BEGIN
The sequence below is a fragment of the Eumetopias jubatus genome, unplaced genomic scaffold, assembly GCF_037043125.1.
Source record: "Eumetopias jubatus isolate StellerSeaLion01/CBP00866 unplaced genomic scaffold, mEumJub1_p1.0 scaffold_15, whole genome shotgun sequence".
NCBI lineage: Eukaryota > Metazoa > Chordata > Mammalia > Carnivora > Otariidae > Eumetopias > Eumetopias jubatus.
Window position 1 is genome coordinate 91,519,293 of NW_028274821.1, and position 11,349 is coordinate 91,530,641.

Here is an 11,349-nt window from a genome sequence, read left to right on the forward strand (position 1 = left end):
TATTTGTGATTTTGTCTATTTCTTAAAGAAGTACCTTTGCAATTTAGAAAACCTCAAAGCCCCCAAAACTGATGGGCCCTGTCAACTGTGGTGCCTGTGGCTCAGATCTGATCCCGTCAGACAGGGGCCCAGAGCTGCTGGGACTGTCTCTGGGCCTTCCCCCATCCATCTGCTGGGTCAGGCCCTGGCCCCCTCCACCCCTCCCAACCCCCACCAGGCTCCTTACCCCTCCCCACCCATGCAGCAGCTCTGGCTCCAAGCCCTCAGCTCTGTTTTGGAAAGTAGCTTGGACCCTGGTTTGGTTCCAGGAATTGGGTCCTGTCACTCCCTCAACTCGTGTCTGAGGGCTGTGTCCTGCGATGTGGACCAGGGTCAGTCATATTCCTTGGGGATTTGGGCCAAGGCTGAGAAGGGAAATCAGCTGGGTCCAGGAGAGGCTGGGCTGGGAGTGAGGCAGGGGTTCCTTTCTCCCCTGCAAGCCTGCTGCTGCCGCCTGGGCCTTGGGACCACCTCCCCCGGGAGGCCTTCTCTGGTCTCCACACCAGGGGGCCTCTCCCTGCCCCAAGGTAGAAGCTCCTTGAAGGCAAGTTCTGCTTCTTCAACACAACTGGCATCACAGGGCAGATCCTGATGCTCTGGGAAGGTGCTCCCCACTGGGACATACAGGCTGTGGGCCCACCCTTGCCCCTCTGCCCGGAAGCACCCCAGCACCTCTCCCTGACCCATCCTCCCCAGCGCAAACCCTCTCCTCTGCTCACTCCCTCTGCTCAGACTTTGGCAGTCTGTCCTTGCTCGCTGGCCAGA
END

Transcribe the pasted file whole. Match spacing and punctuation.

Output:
The sequence below is a fragment of the Eumetopias jubatus genome, unplaced genomic scaffold, assembly GCF_037043125.1.
Source record: "Eumetopias jubatus isolate StellerSeaLion01/CBP00866 unplaced genomic scaffold, mEumJub1_p1.0 scaffold_15, whole genome shotgun sequence".
NCBI lineage: Eukaryota > Metazoa > Chordata > Mammalia > Carnivora > Otariidae > Eumetopias > Eumetopias jubatus.
Window position 1 is genome coordinate 91,519,293 of NW_028274821.1, and position 11,349 is coordinate 91,530,641.

Here is an 11,349-nt window from a genome sequence, read left to right on the forward strand (position 1 = left end):
TATTTGTGATTTTGTCTATTTCTTAAAGAAGTACCTTTGCAATTTAGAAAACCTCAAAGCCCCCAAAACTGATGGGCCCTGTCAACTGTGGTGCCTGTGGCTCAGATCTGATCCCGTCAGACAGGGGCCCAGAGCTGCTGGGACTGTCTCTGGGCCTTCCCCCATCCATCTGCTGGGTCAGGCCCTGGCCCCCTCCACCCCTCCCAACCCCCACCAGGCTCCTTACCCCTCCCCACCCATGCAGCAGCTCTGGCTCCAAGCCCTCAGCTCTGTTTTGGAAAGTAGCTTGGACCCTGGTTTGGTTCCAGGAATTGGGTCCTGTCACTCCCTCAACTCGTGTCTGAGGGCTGTGTCCTGCGATGTGGACCAGGGTCAGTCATATTCCTTGGGGATTTGGGCCAAGGCTGAGAAGGGAAATCAGCTGGGTCCAGGAGAGGCTGGGCTGGGAGTGAGGCAGGGGTTCCTTTCTCCCCTGCAAGCCTGCTGCTGCCGCCTGGGCCTTGGGACCACCTCCCCCGGGAGGCCTTCTCTGGTCTCCACACCAGGGGGCCTCTCCCTGCCCCAAGGTAGAAGCTCCTTGAAGGCAAGTTCTGCTTCTTCAACACAACTGGCATCACAGGGCAGATCCTGATGCTCTGGGAAGGTGCTCCCCACTGGGACATACAGGCTGTGGGCCCACCCTTGCCCCTCTGCCCGGAAGCACCCCAGCACCTCTCCCTGACCCATCCTCCCCAGCGCAAACCCTCTCCTCTGCTCACTCCCTCTGCTCAGACTTTGGCAGTCTGTCCTTGCTCGCTGGCCAGA